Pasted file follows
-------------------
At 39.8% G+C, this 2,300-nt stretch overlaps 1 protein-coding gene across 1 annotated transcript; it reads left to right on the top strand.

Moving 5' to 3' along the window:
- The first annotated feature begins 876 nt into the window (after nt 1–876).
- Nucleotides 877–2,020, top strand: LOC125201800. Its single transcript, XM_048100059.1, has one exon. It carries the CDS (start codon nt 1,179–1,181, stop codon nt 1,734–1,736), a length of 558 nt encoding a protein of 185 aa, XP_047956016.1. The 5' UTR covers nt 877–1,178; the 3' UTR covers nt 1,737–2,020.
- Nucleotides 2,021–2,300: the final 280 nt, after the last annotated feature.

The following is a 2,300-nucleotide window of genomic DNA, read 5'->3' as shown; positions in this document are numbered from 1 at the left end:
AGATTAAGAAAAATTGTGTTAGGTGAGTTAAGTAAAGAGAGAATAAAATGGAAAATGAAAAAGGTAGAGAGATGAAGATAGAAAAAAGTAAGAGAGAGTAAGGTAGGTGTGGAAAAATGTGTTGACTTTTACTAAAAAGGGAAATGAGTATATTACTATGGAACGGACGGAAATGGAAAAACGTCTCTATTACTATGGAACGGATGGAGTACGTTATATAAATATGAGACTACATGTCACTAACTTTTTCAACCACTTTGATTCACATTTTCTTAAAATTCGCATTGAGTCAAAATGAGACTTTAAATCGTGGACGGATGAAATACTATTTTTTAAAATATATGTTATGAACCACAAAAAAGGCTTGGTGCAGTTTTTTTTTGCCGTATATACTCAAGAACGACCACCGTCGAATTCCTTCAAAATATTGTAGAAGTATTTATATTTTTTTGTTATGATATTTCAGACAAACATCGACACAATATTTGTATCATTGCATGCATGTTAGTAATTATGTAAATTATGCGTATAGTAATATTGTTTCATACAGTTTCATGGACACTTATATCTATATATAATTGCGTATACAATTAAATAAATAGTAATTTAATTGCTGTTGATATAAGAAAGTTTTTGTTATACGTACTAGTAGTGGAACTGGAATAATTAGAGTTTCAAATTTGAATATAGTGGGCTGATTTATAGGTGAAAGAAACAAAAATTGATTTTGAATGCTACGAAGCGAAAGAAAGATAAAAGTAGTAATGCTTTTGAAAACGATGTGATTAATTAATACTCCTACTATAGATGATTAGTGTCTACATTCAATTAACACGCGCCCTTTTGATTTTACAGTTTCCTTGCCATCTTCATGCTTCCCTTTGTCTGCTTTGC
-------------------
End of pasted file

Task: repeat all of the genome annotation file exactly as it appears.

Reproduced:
At 39.8% G+C, this 2,300-nt stretch overlaps 1 protein-coding gene across 1 annotated transcript; it reads left to right on the top strand.

Moving 5' to 3' along the window:
- The first annotated feature begins 876 nt into the window (after nt 1–876).
- Nucleotides 877–2,020, top strand: LOC125201800. Its single transcript, XM_048100059.1, has one exon. It carries the CDS (start codon nt 1,179–1,181, stop codon nt 1,734–1,736), a length of 558 nt encoding a protein of 185 aa, XP_047956016.1. The 5' UTR covers nt 877–1,178; the 3' UTR covers nt 1,737–2,020.
- Nucleotides 2,021–2,300: the final 280 nt, after the last annotated feature.

The following is a 2,300-nucleotide window of genomic DNA, read 5'->3' as shown; positions in this document are numbered from 1 at the left end:
AGATTAAGAAAAATTGTGTTAGGTGAGTTAAGTAAAGAGAGAATAAAATGGAAAATGAAAAAGGTAGAGAGATGAAGATAGAAAAAAGTAAGAGAGAGTAAGGTAGGTGTGGAAAAATGTGTTGACTTTTACTAAAAAGGGAAATGAGTATATTACTATGGAACGGACGGAAATGGAAAAACGTCTCTATTACTATGGAACGGATGGAGTACGTTATATAAATATGAGACTACATGTCACTAACTTTTTCAACCACTTTGATTCACATTTTCTTAAAATTCGCATTGAGTCAAAATGAGACTTTAAATCGTGGACGGATGAAATACTATTTTTTAAAATATATGTTATGAACCACAAAAAAGGCTTGGTGCAGTTTTTTTTTGCCGTATATACTCAAGAACGACCACCGTCGAATTCCTTCAAAATATTGTAGAAGTATTTATATTTTTTTGTTATGATATTTCAGACAAACATCGACACAATATTTGTATCATTGCATGCATGTTAGTAATTATGTAAATTATGCGTATAGTAATATTGTTTCATACAGTTTCATGGACACTTATATCTATATATAATTGCGTATACAATTAAATAAATAGTAATTTAATTGCTGTTGATATAAGAAAGTTTTTGTTATACGTACTAGTAGTGGAACTGGAATAATTAGAGTTTCAAATTTGAATATAGTGGGCTGATTTATAGGTGAAAGAAACAAAAATTGATTTTGAATGCTACGAAGCGAAAGAAAGATAAAAGTAGTAATGCTTTTGAAAACGATGTGATTAATTAATACTCCTACTATAGATGATTAGTGTCTACATTCAATTAACACGCGCCCTTTTGATTTTACAGTTTCCTTGCCATCTTCATGCTTCCCTTTGTCTGCTTTGC